A proposal for a downtown mural highlighting Woodstock’s entertainment bona fides received a warm reception from city officials.
The Woodstock City Council discussed the mural during its Nov. 15 meeting, when graphic designer Michael Stanard, owner of Woodstock’s One Zero Charlie, presented details from a plan he spearheaded with Councilman RB Thompson.
The mural, planned for a wall bordering the pedestrian walkway adjacent to Classic Cinemas Woodstock Theatre, 209 Main St., would feature famous figures with Woodstock connections: comic strip artist Chester Gould and his most celebrated creation, Dick Tracy; stars of stage and screen who performed at the Opera House; Orson Welles; and characters from “Groundhog Day.”
The city of Woodstock owns the pedway, but the wall is part of a privately-owned building.
The mural would stand 15 feet tall at its highest point and would stretch 118 feet in length. In addition to artwork, the plans also call for a small garden area with plaques explaining the mural and highlighting donors. A bust of Chester Gould also is proposed for the garden.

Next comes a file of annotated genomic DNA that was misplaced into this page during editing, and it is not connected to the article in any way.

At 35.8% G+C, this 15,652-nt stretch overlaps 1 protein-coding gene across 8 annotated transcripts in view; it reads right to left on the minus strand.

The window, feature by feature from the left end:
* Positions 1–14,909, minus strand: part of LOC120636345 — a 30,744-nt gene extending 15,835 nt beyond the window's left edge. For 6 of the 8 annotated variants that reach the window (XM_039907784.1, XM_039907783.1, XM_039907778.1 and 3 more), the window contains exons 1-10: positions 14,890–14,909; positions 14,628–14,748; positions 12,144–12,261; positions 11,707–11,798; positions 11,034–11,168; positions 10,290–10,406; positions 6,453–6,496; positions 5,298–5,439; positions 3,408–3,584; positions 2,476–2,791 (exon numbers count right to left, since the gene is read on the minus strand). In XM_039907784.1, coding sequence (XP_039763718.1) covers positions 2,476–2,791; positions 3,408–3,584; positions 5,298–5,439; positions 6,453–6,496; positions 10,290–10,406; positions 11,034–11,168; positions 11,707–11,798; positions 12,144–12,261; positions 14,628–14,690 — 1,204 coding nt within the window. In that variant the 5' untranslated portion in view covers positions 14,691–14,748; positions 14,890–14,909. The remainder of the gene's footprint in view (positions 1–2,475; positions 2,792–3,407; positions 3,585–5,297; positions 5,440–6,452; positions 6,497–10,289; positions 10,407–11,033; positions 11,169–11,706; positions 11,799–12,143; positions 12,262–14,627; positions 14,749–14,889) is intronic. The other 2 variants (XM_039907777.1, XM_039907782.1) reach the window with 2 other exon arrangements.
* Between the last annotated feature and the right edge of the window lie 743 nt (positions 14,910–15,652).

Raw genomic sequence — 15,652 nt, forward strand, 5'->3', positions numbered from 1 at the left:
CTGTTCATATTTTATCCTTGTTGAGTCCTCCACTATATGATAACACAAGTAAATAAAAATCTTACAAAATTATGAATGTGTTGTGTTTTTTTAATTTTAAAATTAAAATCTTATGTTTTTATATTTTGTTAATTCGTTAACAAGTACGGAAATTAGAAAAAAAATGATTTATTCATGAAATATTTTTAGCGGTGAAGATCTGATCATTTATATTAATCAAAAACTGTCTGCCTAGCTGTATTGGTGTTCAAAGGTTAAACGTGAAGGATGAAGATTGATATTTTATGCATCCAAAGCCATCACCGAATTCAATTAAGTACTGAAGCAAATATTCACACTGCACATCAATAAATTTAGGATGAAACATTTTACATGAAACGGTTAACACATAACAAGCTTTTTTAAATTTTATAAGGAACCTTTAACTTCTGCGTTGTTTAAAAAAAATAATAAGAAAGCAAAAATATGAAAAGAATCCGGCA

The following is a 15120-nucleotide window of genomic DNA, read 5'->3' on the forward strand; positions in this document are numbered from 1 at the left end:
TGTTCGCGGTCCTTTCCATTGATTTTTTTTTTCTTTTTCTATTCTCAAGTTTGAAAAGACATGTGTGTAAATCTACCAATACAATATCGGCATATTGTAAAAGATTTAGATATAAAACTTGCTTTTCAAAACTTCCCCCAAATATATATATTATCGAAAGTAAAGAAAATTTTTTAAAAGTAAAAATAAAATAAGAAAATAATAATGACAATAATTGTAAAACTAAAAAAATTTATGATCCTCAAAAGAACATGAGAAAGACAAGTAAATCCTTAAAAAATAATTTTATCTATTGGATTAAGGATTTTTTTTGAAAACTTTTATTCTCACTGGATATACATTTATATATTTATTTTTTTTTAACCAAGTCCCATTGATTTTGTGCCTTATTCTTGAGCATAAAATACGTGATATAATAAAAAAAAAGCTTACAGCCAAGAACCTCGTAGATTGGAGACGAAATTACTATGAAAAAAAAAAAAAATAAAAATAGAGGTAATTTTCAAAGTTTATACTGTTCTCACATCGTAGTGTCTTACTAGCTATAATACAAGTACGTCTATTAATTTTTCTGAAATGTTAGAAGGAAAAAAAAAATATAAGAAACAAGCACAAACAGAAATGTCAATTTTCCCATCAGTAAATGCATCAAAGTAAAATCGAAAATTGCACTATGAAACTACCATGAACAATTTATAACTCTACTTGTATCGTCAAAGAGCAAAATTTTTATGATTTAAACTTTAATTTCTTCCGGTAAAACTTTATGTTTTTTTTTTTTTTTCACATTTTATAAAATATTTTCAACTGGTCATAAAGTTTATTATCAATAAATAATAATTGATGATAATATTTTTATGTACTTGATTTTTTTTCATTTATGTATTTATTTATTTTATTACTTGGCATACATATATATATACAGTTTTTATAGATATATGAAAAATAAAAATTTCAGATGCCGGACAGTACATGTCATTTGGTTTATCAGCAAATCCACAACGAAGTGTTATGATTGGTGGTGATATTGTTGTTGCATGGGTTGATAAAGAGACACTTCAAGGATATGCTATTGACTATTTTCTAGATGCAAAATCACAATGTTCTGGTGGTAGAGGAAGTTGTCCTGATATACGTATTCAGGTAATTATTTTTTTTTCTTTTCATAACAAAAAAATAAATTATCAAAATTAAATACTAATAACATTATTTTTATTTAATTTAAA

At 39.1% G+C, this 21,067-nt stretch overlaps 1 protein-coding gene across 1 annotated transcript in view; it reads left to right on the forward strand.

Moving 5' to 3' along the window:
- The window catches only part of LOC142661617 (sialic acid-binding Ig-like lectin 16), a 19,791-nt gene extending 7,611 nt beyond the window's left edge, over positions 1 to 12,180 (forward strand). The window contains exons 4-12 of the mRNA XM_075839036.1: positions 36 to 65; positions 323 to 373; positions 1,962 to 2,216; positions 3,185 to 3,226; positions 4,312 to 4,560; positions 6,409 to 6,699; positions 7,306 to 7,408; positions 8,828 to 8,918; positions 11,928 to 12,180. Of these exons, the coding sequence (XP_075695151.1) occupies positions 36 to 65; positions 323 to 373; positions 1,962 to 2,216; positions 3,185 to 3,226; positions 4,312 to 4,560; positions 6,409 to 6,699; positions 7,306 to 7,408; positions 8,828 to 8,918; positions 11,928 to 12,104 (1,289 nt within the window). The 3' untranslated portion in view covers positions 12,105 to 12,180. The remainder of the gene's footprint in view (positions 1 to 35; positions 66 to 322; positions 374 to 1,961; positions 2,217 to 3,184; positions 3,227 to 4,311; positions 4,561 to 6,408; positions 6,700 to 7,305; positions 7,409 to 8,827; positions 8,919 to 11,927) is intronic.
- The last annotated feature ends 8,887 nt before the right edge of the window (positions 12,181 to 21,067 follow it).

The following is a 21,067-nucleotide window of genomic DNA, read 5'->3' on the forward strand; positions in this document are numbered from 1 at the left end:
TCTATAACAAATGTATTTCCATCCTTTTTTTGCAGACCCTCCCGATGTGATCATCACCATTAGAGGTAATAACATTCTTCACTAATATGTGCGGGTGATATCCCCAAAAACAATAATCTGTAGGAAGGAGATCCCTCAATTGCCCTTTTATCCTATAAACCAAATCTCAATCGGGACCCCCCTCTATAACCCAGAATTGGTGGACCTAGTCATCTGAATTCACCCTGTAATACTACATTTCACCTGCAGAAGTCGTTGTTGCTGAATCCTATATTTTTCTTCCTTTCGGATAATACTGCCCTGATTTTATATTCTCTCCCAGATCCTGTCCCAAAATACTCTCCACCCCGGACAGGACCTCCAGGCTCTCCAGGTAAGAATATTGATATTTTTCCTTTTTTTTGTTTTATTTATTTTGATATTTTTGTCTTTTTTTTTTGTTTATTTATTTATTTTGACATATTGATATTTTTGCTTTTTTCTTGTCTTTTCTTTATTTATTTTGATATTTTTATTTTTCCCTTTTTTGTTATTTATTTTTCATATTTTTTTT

The council responded positively to the proposal, although they cautioned details of the project — among them, how to pay for it, who would own it and how to secure intellectual property rights — would have to be worked out before they would commit to supporting it.
“I love the idea. I agree with the concerns, but I hope we could move through those concerns, cost being the main one,” said Councilman Mark Saladin.
Stanard said he estimates the project would cost about $50,000 for a “classically done,” hand-painted mural. A vinyl alternative would cost about $24,000, and fundraising and sponsorships could offset most or all of the cost, he said.
Stanard said he’s long wished for public art celebrating Woodstock’s artistic achievements. He’s hopeful the pedway mural could spur others to be painted throughout the downtown area.
Councilwoman Maureen Larson agreed.
“The idea of Woodstock as a place for murals makes perfect sense to me,” Larson said. “We are a cultural, artistic community. I think it’s great.”